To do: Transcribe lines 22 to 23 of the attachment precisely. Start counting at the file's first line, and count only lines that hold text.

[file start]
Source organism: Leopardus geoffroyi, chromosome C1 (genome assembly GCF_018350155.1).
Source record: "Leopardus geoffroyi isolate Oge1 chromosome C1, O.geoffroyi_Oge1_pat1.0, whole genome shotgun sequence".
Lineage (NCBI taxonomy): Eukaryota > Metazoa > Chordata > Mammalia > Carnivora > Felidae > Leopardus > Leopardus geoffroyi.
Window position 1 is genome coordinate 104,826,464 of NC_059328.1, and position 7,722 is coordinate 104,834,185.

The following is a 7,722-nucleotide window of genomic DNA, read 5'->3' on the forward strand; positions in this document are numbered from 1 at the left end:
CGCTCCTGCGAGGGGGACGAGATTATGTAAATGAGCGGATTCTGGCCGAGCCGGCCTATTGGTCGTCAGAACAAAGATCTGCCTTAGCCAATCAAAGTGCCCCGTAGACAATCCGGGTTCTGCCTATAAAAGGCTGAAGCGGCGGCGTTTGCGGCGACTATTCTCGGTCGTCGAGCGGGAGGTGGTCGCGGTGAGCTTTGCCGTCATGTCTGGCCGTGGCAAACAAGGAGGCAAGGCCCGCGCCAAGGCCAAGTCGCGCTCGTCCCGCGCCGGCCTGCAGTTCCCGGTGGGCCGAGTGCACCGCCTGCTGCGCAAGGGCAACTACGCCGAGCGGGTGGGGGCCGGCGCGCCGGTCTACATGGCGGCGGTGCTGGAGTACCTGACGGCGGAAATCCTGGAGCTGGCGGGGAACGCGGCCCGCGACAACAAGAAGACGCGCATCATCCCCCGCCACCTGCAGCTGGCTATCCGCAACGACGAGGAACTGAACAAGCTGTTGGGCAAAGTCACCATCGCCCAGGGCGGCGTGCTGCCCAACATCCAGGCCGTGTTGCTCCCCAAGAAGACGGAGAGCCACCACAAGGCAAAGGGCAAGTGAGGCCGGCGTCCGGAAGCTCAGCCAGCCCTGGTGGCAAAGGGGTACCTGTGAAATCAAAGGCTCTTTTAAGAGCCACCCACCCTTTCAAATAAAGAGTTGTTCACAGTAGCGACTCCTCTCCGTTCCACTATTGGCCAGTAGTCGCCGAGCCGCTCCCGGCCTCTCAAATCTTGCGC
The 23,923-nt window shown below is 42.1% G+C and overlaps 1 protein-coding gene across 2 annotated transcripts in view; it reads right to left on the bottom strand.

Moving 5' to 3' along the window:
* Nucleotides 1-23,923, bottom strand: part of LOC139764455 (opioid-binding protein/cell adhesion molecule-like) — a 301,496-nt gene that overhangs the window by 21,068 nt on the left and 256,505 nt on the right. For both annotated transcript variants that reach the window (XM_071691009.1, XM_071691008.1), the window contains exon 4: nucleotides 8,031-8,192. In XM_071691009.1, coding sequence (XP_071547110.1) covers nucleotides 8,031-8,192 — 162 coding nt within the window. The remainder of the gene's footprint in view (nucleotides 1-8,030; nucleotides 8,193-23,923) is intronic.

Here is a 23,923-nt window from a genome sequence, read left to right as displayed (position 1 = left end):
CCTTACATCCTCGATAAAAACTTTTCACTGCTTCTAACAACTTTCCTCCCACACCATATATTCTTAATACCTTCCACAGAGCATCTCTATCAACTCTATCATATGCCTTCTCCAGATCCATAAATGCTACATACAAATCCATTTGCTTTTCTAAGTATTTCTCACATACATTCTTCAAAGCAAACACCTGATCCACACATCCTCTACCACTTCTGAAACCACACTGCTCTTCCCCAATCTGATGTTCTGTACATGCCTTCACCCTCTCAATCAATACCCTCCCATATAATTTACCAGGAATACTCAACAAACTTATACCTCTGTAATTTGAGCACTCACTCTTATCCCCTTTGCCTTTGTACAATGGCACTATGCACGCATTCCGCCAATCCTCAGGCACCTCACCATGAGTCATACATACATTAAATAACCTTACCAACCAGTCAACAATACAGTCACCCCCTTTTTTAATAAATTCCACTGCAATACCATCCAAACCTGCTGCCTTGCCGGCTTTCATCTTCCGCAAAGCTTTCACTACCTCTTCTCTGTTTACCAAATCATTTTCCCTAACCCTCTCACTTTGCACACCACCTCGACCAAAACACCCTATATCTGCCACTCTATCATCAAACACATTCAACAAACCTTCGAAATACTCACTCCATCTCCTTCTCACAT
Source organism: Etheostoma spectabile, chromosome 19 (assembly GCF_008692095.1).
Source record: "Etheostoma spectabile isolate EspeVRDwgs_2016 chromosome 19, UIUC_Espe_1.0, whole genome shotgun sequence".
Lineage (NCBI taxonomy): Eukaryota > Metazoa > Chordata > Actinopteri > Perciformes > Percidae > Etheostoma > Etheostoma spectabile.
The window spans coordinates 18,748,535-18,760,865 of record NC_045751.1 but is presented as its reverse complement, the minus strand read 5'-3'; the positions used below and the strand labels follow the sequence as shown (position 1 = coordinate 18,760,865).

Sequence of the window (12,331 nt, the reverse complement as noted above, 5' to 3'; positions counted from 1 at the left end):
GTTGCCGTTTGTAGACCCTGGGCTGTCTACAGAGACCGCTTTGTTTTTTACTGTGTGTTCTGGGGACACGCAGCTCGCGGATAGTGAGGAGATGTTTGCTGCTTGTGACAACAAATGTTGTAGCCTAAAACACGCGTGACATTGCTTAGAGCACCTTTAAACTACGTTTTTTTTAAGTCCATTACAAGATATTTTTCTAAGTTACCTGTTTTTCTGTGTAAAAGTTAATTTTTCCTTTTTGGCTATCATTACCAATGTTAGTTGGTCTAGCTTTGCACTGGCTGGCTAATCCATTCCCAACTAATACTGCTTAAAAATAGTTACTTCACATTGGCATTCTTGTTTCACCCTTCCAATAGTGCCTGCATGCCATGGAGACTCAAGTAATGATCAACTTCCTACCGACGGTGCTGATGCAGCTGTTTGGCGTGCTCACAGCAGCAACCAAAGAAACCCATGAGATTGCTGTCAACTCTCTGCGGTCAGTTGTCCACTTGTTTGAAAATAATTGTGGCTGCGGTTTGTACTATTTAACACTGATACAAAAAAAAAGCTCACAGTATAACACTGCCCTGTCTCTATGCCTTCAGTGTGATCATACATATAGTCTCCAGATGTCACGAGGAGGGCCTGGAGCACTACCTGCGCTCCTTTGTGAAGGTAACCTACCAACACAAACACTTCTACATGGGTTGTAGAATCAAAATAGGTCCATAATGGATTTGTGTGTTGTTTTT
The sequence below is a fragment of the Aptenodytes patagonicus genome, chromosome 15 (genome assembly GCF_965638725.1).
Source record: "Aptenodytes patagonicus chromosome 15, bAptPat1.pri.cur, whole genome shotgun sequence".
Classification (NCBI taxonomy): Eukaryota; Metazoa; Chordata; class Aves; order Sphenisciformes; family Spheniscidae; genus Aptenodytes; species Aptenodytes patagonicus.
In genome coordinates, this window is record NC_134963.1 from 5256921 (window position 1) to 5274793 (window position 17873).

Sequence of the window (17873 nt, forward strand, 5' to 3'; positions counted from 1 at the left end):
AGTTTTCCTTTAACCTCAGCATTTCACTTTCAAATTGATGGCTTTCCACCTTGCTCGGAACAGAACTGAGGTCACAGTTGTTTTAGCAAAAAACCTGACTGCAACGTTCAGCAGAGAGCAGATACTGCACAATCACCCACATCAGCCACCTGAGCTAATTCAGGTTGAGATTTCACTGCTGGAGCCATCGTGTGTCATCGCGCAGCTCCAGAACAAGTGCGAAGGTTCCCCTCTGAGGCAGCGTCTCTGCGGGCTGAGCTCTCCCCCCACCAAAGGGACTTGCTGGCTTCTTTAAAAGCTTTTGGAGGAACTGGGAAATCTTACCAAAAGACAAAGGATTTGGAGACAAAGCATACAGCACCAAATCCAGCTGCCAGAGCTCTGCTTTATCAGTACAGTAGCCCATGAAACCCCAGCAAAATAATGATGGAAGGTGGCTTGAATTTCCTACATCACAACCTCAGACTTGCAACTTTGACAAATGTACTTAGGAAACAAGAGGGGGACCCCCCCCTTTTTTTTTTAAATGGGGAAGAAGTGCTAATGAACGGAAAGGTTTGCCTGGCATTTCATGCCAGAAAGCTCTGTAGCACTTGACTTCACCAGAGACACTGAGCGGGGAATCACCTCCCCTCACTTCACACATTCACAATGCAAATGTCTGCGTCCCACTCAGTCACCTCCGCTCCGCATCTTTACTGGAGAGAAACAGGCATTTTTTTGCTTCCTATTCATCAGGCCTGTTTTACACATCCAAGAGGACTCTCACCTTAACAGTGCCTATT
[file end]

Sequence of the window (17873 nt, forward strand, 5' to 3'; positions counted from 1 at the left end):
AGTTTTCCTTTAACCTCAGCATTTCACTTTCAAATTGATGGCTTTCCACCTTGCTCGGAACAGAACTGAGGTCACAGTTGTTTTAGCAAAAAACCTGACTGCAACGTTCAGCAGAGAGCAGATACTGCACAATCACCCACATCAGCCACCTGAGCTAATTCAGGTTGAGATTTCACTGCTGGAGCCATCGTGTGTCATCGCGCAGCTCCAGAACAAGTGCGAAGGTTCCCCTCTGAGGCAGCGTCTCTGCGGGCTGAGCTCTCCCCCCACCAAAGGGACTTGCTGGCTTCTTTAAAAGCTTTTGGAGGAACTGGGAAATCTTACCAAAAGACAAAGGATTTGGAGACAAAGCATACAGCACCAAATCCAGCTGCCAGAGCTCTGCTTTATCAGTACAGTAGCCCATGAAACCCCAGCAAAATAATGATGGAAGGTGGCTTGAATTTCCTACATCACAACCTCAGACTTGCAACTTTGACAAATGTACTTAGGAAACAAGAGGGGGACCCCCCCCTTTTTTTTTTAAATGGGGAAGAAGTGCTAATGAACGGAAAGGTTTGCCTGGCATTTCATGCCAGAAAGCTCTGTAGCACTTGACTTCACCAGAGACACTGAGCGGGGAATCACCTCCCCTCACTTCACACATTCACAATGCAAATGTCTGCGTCCCACTCAGTCACCTCCGCTCCGCATCTTTACTGGAGAGAAACAGGCATTTTTTTGCTTCCTATTCATCAGGCCTGTTTTACACATCCAAGAGGACTCTCACCTTAACAGTGCCTATT